Dear Friend,

Willowdale has received requests for baptism from several people who have risked losing their lives in order to gain life with Jesus. When the Holy Spirit opened their hearts to trust in the Lord, the government of their homeland, and in some cases members of their families, threatened them as enemies. The Lord has led them to Willowdale, and as they prepare for baptism, we can ponder what that sacrament means for us all.

When we are baptized into Christ Jesus, we find ourselves united with Christ in his death and raised with him into newness of life. (Romans 6) The newness of life includes a life-long and life-giving dialogue with our Saviour God. Jesus guides us in the dialogue of prayer by giving us what we call the Lord’s Prayer (Matthew 6:7-15; Luke 11:1-13), and to begin each day by pondering those petitions gives vibrancy to our newness of life in Christ. As we unite with Jesus in prayer to our Father in heaven, we also encounter Jesus living to pray for us. (Hebrews 7:25) Jesus prays that we will grow in knowledge of him so that “the love with which [our Father] has loved [Jesus] may be in us and [Jesus himself] in us.” (John 17:26, adapted)

In addition to the dialogue of prayer, our newness of life in Christ includes an entire history of salvation, which we come to know as we study the Scriptures. As we pray “Our Father,” we may find ourselves pondering issues in our family. If we read the book of Genesis, we can experience God-with-us companionship in the troubled family of Abraham. As we pray “Your kingdom come,” we may find ourselves pondering turmoil in our nation. If we read the book of Exodus, we can experience God-with-us companionship in the tumultuous history of Israel. As we pray, “Give us this day our daily bread,” we may ponder complications in our various relationships. If we read the Psalms we can experience God-with-us companionship in the prayers of David and other sweet singers in Israel. Prayer and Scripture reading give us a sense of God’s presence now and God’s faithfulness throughout all generations.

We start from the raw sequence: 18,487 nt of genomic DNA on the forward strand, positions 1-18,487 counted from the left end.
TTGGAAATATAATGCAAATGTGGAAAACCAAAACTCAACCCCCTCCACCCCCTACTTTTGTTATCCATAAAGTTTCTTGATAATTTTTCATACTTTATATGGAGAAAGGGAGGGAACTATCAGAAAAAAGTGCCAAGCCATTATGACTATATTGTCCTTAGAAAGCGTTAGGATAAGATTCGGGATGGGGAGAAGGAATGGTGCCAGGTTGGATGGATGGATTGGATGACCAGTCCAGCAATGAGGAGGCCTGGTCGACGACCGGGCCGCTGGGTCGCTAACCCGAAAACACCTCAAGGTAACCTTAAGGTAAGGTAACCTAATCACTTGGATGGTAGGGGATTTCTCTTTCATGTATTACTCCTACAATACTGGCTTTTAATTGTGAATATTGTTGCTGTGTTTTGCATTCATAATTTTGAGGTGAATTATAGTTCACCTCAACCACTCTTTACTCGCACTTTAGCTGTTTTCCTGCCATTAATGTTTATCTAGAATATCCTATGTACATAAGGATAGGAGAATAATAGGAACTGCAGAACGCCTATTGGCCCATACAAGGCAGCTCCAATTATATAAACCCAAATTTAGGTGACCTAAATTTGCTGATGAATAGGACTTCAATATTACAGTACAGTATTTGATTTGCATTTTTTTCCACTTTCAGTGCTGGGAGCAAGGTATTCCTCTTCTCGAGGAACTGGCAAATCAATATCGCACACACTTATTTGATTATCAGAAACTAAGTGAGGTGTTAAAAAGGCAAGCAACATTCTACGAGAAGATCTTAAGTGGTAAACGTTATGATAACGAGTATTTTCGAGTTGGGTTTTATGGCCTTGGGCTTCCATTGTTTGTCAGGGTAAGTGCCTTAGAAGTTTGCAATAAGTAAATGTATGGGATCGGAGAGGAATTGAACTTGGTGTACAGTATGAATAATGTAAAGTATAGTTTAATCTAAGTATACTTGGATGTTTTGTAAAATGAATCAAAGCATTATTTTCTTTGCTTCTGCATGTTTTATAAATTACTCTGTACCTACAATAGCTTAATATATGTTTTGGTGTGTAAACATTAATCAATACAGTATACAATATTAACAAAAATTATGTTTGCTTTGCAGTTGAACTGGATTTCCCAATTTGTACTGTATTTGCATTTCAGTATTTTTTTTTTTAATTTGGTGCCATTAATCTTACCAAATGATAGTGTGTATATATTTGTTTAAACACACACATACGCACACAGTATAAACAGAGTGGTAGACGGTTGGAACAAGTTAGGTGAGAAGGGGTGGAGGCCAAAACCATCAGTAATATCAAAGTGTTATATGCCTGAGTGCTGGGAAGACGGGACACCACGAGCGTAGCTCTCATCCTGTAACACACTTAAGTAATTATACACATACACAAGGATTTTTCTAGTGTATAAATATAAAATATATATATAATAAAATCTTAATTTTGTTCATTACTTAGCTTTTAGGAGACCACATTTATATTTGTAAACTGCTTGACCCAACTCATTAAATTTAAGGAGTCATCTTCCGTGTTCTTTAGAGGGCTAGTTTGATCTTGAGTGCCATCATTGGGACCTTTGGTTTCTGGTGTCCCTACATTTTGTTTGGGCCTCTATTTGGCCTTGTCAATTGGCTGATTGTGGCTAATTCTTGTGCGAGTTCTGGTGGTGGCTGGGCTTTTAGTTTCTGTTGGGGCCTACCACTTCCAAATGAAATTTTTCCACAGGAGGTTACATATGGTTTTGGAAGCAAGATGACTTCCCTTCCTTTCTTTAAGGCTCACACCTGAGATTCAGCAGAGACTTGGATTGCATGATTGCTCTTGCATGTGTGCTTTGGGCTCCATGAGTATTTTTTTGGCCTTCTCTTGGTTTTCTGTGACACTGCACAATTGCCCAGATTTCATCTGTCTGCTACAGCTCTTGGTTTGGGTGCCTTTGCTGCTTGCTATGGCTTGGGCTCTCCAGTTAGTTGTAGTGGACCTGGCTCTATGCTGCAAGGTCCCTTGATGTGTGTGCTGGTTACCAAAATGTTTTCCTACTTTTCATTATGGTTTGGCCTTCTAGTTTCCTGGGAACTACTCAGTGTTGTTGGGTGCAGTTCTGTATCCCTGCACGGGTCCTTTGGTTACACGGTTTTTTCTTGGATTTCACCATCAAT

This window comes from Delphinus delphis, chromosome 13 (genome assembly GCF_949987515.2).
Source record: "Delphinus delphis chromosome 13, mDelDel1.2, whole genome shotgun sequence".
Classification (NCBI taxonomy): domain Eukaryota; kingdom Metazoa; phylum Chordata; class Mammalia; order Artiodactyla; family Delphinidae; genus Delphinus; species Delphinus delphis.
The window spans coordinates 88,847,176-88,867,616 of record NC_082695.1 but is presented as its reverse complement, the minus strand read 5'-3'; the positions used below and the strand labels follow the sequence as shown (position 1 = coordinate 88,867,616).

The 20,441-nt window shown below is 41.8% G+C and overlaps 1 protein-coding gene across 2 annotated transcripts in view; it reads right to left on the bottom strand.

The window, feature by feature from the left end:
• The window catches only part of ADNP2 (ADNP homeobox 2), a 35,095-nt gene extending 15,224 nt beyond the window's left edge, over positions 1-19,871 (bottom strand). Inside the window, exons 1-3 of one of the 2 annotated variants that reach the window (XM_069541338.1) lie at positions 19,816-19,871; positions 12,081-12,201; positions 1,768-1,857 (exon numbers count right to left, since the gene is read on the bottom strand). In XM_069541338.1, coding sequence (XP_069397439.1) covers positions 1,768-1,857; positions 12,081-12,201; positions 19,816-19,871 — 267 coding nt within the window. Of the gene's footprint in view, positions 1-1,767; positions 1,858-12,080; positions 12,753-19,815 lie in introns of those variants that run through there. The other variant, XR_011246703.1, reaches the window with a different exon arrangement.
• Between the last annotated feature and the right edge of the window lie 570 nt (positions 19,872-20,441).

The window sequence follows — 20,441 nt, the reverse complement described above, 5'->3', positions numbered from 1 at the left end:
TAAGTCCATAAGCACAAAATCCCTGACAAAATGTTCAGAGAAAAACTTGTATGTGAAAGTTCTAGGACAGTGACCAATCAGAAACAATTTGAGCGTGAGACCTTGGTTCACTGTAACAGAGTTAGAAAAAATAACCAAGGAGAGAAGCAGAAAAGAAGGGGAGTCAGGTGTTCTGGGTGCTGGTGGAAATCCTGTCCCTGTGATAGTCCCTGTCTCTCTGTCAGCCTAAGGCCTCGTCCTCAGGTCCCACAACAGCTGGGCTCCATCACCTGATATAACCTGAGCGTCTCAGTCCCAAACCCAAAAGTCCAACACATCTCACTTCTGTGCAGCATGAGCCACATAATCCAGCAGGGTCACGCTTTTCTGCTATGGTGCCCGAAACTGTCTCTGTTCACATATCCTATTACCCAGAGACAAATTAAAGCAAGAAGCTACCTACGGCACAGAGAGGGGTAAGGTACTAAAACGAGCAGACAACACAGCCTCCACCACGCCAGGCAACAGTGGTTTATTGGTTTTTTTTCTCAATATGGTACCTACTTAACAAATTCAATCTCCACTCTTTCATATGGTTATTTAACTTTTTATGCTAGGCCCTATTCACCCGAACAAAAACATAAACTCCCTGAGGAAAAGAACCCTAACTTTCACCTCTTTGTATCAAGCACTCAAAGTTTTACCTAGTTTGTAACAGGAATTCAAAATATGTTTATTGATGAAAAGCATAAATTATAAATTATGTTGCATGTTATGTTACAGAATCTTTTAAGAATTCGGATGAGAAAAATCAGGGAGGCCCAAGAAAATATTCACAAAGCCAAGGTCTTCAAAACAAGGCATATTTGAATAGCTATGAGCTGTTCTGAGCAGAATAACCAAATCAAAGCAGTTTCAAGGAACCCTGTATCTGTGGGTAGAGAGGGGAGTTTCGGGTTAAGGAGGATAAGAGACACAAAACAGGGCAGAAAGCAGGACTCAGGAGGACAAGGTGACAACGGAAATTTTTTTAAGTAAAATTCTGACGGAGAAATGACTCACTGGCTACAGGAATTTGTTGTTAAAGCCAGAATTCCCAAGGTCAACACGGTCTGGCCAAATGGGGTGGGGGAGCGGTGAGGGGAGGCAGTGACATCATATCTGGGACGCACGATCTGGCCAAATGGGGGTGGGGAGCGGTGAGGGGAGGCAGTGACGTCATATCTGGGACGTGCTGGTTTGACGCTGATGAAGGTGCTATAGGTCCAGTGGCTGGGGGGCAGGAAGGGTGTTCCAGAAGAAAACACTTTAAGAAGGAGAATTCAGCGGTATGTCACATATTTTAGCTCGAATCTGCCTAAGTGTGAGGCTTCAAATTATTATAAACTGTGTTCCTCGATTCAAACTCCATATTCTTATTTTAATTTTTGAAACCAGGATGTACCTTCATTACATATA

So our newness of life in Christ transforms our present and our past, and it transforms our hopes for the future as well. As we pray, “Your will be done,” and “Deliver us from the evil one,” we may find ourselves longing for the day when Christ will make all things new, and God will wipe every tear from our eyes. (Revelation 1 and 21) If we feel tempted to give up, we can find companionship and hope in “the firstborn of the dead, and the ruler of the kings of the earth.” (Revelation 1:5) We can experience such grace-upon-grace both in our personal prayers and in our public worship. On Sunday at Willowdale, we will begin a series from Revelation 1-3 in order to hear “what the Spirit says to the churches.” (Revelation 2:7)

Please pray for our friends as they prepare for baptism. Please rejoice in your own baptism as an initiation into newness of life in the body of Christ. And if you are not baptized, perhaps you can come alongside the Ethiopian official who said, “Look, here is water! What is to prevent me from being baptized?” (Acts 8:36)